Airports hold the key to the region’s continued tourism growth, Michael Taylor writes.
Vietnam has registered three straight years of strong growth in tourism arrivals, up 26 per cent in 2016, 29.1 per cent in 2017, and 19.9 per cent in 2018, the country’s Ministry of Culture, Sport and Tourism reports.
Vietnam is no longer just one of several stops on a whirlwind tour of Southeast Asia. The former French colony is rapidly becoming a tourist destination in its own right.
“Just a few short years ago, when I first arrived in Vietnam, the country was a ‘box tick’ destination for many travelers, with most visiting once without plans to return,” says Pedro Miguel Oliveira Neto – General Manager of Fusion Resort Phu Quoc.
“This has changed as the country’s reputation for bustling, vibrant cities, stunning natural scenery, peaceful beach destinations and gracious Vietnamese hospitality has placed it firmly on the ‘must go’ destination map for the modern traveller, with many now making it their annual get-away destination.”
As Vietnam’s hospitality sector develops, airlines have been adding flights to new destinations, which has been increasing accessibility to more and more parts of the country.
According to the Airports Corporation of Vietnam, the country now has 21 civil airports, including eight international airports with customs and border control facilities. An example is Phu Quoc International Airport, which was completed in 2012. It currently has seasonal and chartered service to such far-off destinations as Britain, Italy, Russia, and Scandinavia.
“Five or six years ago, the island of Phu Quoc was barely known for its pristine beaches and warm hospitality,” Neto says. “Now there are daily direct flights from abroad making it an easily accessible destination for many.”
Ty Collins, general manager, W Marriott Phu Quoc Emerald Bay, says the island is just one of many regions being developed by the Vietnamese government.
“The growth of the luxury hotel sector fuses the development of the hospitality and tourism industries of Vietnam, providing job opportunities, while at the same time grooming a new generation of world-class hoteliers,” Collins says.
“We have a combination of 10 to 15 different key source markets. In addition to domestic travelers from Vietnam, we are seeing an increase of international tourists from Korea, Japan, China, Thailand, as well as tourists from long haul markets like the US, UK, Germany and Russia. Once direct flights are established between Phu Quoc and Malaysia, we expect to see growth in this market as well.”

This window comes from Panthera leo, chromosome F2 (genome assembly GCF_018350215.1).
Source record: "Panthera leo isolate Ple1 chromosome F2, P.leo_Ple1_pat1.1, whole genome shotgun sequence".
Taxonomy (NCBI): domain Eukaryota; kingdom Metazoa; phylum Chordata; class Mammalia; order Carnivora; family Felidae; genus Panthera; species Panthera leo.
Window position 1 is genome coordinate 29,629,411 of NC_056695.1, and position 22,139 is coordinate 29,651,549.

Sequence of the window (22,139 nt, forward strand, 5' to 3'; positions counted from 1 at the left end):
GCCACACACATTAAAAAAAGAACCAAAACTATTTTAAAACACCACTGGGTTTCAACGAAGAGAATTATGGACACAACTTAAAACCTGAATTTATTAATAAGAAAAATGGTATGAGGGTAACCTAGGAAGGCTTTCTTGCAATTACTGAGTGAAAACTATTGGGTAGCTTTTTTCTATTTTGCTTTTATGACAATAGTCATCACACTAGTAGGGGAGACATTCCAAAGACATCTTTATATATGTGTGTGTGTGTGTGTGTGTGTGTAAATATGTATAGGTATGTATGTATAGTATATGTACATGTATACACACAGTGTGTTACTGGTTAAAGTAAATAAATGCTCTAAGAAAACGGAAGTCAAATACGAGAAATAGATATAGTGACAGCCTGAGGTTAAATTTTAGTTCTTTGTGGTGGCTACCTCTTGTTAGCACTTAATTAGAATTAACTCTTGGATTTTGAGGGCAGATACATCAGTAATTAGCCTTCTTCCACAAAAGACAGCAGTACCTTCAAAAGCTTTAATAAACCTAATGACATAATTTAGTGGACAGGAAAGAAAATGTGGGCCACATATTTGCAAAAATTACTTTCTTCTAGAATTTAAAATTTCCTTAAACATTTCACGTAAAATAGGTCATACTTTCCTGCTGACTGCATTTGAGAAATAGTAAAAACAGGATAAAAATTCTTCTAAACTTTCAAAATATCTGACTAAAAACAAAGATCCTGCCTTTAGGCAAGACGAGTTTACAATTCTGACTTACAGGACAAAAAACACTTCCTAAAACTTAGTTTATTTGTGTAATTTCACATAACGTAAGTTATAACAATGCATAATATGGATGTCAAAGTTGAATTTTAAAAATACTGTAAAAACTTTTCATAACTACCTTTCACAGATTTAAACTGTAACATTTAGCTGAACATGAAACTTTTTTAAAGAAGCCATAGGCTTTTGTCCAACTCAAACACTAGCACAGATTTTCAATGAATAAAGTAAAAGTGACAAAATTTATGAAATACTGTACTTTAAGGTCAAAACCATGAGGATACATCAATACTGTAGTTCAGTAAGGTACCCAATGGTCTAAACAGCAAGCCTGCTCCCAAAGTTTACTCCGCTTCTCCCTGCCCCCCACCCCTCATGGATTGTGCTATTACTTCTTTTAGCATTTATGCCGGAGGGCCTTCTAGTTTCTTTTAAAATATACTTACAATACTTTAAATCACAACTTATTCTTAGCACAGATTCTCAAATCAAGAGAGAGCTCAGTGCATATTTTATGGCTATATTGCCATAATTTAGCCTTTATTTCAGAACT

Patrick Basset, Chief Operating Officer of Upper Southeast and Northeast Asia for Accor, expects Vietnam’s tourism growth to continue to be “highly robust” as the country’s secondary cities gain in popularity.
“Vietnam appeals to different segments due to diverse tourist attractions, leisure activities and food options,” Basset says.
“Destinations such as Nha Trang, Phan Thiet, Cam Ranh, and Sapa are quickly attracting more travellers due to better infrastructure and international flight accessibility, and Accor is looking to open or expand in each of these destinations.”
Thomas B. Meier, Minor Hotels, Senior Vice President Operations – Asia, agrees.
“Vietnam’s growth has been well balanced between developing new destinations for leisure travellers, as well as foreign investment for business and manufacturing by multinational corporations, which has propelled Vietnam’s growth,” Meier says.
“The ever-continuing growth in the airport network and infrastructure across the entire country will help to drive the annual growth in tourism arrivals. The governments’ commitment to grow sustainable tourism is commendable.”
Cambodia has 17 commercial airports, including three international airports serving Phnom Penh, Siem Reap, and Preah Sihanouk Province in the middle of the country. Traffic at the three airports surpassed the 10 million passenger mark for the first time last year, the Khmer Times reports.
“Overall, solid traffic at the airports reflects tourism growth in Cambodia, especially, driven by the new attractiveness of the country’s coastal areas, and a buoyant economy conducive to business opportunities,” says Eric Delobel, Cambodia Airports CEO. “The momentum that has been building over the last five years is continuing.”
According to Accor’s Basset, the estimated number of tourists visiting Cambodia during the first half of 2018 increased by a robust 12.7 per cent over the same period the year before.
Following six years of double-digit growth, tourist arrivals in Laos fell by 10 per cent in 2016 and 8.73 per cent in 2017.
“Based on reports, the number of tourists visiting Laos remained sluggish in 2018 with less than two million arrivals in the first six months of the year,” Basset says.
“Tourism in the country was further impacted by natural disasters and crises last year including heavy flooding and the collapse of the dam in Attapeu resulting in loss of lives and homes.”
Airlines offer flights from Vientiane, the Laotian capital, to several cities in China. There are also flights to Cambodia, Korea, Malaysia, Singapore, Thailand, and Vietnam. The lack of direct service to other foreign countries, however, is hampering the country’s ability to attract more international tourists, hospitality industry insiders believe.